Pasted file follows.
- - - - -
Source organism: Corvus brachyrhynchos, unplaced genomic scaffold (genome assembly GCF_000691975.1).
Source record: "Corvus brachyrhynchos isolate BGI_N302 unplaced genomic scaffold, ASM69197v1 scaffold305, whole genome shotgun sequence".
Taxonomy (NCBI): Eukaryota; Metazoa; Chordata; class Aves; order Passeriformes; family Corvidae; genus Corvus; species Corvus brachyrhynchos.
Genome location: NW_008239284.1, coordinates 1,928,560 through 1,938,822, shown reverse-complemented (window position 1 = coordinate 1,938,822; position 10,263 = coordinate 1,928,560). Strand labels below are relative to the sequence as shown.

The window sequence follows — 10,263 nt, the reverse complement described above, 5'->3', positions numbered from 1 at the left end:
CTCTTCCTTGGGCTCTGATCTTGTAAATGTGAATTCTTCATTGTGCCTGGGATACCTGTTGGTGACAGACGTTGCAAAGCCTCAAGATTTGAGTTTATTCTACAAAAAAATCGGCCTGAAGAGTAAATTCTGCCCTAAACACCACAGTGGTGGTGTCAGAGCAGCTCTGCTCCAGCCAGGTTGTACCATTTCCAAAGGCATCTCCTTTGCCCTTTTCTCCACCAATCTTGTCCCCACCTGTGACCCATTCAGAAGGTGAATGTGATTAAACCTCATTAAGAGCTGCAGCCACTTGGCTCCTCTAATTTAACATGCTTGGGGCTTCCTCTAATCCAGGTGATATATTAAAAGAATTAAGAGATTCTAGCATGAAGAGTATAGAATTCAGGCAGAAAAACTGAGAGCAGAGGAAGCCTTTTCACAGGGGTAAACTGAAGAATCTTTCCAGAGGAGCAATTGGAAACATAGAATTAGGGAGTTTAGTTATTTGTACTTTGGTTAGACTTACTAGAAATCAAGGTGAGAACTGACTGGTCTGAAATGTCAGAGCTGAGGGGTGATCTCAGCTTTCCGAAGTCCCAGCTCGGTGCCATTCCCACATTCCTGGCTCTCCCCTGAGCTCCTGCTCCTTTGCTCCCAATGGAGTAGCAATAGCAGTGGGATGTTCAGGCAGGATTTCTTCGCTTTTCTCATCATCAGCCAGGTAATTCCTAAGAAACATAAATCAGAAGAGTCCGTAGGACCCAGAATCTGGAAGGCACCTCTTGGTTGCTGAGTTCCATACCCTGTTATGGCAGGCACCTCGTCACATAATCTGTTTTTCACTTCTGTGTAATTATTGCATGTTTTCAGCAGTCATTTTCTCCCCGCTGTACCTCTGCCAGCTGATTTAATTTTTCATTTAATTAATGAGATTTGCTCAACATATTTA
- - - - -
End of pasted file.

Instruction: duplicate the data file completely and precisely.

Source organism: Corvus brachyrhynchos, unplaced genomic scaffold (genome assembly GCF_000691975.1).
Source record: "Corvus brachyrhynchos isolate BGI_N302 unplaced genomic scaffold, ASM69197v1 scaffold305, whole genome shotgun sequence".
Taxonomy (NCBI): Eukaryota; Metazoa; Chordata; class Aves; order Passeriformes; family Corvidae; genus Corvus; species Corvus brachyrhynchos.
Genome location: NW_008239284.1, coordinates 1,928,560 through 1,938,822, shown reverse-complemented (window position 1 = coordinate 1,938,822; position 10,263 = coordinate 1,928,560). Strand labels below are relative to the sequence as shown.

The window sequence follows — 10,263 nt, the reverse complement described above, 5'->3', positions numbered from 1 at the left end:
CTCTTCCTTGGGCTCTGATCTTGTAAATGTGAATTCTTCATTGTGCCTGGGATACCTGTTGGTGACAGACGTTGCAAAGCCTCAAGATTTGAGTTTATTCTACAAAAAAATCGGCCTGAAGAGTAAATTCTGCCCTAAACACCACAGTGGTGGTGTCAGAGCAGCTCTGCTCCAGCCAGGTTGTACCATTTCCAAAGGCATCTCCTTTGCCCTTTTCTCCACCAATCTTGTCCCCACCTGTGACCCATTCAGAAGGTGAATGTGATTAAACCTCATTAAGAGCTGCAGCCACTTGGCTCCTCTAATTTAACATGCTTGGGGCTTCCTCTAATCCAGGTGATATATTAAAAGAATTAAGAGATTCTAGCATGAAGAGTATAGAATTCAGGCAGAAAAACTGAGAGCAGAGGAAGCCTTTTCACAGGGGTAAACTGAAGAATCTTTCCAGAGGAGCAATTGGAAACATAGAATTAGGGAGTTTAGTTATTTGTACTTTGGTTAGACTTACTAGAAATCAAGGTGAGAACTGACTGGTCTGAAATGTCAGAGCTGAGGGGTGATCTCAGCTTTCCGAAGTCCCAGCTCGGTGCCATTCCCACATTCCTGGCTCTCCCCTGAGCTCCTGCTCCTTTGCTCCCAATGGAGTAGCAATAGCAGTGGGATGTTCAGGCAGGATTTCTTCGCTTTTCTCATCATCAGCCAGGTAATTCCTAAGAAACATAAATCAGAAGAGTCCGTAGGACCCAGAATCTGGAAGGCACCTCTTGGTTGCTGAGTTCCATACCCTGTTATGGCAGGCACCTCGTCACATAATCTGTTTTTCACTTCTGTGTAATTATTGCATGTTTTCAGCAGTCATTTTCTCCCCGCTGTACCTCTGCCAGCTGATTTAATTTTTCATTTAATTAATGAGATTTGCTCAACATATTTA